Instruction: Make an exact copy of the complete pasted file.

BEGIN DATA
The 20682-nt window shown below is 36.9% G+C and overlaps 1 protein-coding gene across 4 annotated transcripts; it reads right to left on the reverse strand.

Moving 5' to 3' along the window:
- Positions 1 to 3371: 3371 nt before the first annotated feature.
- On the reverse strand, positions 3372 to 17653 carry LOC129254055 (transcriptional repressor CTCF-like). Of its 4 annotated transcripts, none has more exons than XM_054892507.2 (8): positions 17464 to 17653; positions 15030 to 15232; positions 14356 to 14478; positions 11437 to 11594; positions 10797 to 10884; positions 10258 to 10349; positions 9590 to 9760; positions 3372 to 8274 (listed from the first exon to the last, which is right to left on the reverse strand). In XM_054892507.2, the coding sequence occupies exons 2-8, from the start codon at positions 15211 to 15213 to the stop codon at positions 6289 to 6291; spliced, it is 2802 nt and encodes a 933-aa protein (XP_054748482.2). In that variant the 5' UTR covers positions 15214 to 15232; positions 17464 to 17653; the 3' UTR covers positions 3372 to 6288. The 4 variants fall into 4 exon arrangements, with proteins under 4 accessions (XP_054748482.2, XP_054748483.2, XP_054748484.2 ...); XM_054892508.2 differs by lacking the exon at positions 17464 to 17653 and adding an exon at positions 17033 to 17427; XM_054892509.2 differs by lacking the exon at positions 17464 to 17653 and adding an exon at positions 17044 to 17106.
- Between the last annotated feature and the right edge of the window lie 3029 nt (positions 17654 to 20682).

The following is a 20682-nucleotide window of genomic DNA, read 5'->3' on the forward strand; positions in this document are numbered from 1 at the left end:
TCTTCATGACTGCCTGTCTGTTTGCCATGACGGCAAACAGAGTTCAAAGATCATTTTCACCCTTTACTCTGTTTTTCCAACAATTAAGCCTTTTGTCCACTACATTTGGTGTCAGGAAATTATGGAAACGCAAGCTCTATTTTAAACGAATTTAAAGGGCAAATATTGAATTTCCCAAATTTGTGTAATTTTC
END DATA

The 20682-nt window shown below is 36.9% G+C and overlaps 1 protein-coding gene across 4 annotated transcripts; it reads right to left on the reverse strand.

Moving 5' to 3' along the window:
- Positions 1 to 3371: 3371 nt before the first annotated feature.
- On the reverse strand, positions 3372 to 17653 carry LOC129254055 (transcriptional repressor CTCF-like). Of its 4 annotated transcripts, none has more exons than XM_054892507.2 (8): positions 17464 to 17653; positions 15030 to 15232; positions 14356 to 14478; positions 11437 to 11594; positions 10797 to 10884; positions 10258 to 10349; positions 9590 to 9760; positions 3372 to 8274 (listed from the first exon to the last, which is right to left on the reverse strand). In XM_054892507.2, the coding sequence occupies exons 2-8, from the start codon at positions 15211 to 15213 to the stop codon at positions 6289 to 6291; spliced, it is 2802 nt and encodes a 933-aa protein (XP_054748482.2). In that variant the 5' UTR covers positions 15214 to 15232; positions 17464 to 17653; the 3' UTR covers positions 3372 to 6288. The 4 variants fall into 4 exon arrangements, with proteins under 4 accessions (XP_054748482.2, XP_054748483.2, XP_054748484.2 ...); XM_054892508.2 differs by lacking the exon at positions 17464 to 17653 and adding an exon at positions 17033 to 17427; XM_054892509.2 differs by lacking the exon at positions 17464 to 17653 and adding an exon at positions 17044 to 17106.
- Between the last annotated feature and the right edge of the window lie 3029 nt (positions 17654 to 20682).

The following is a 20682-nucleotide window of genomic DNA, read 5'->3' on the forward strand; positions in this document are numbered from 1 at the left end:
TCTTCATGACTGCCTGTCTGTTTGCCATGACGGCAAACAGAGTTCAAAGATCATTTTCACCCTTTACTCTGTTTTTCCAACAATTAAGCCTTTTGTCCACTACATTTGGTGTCAGGAAATTATGGAAACGCAAGCTCTATTTTAAACGAATTTAAAGGGCAAATATTGAATTTCCCAAATTTGTGTAATTTTC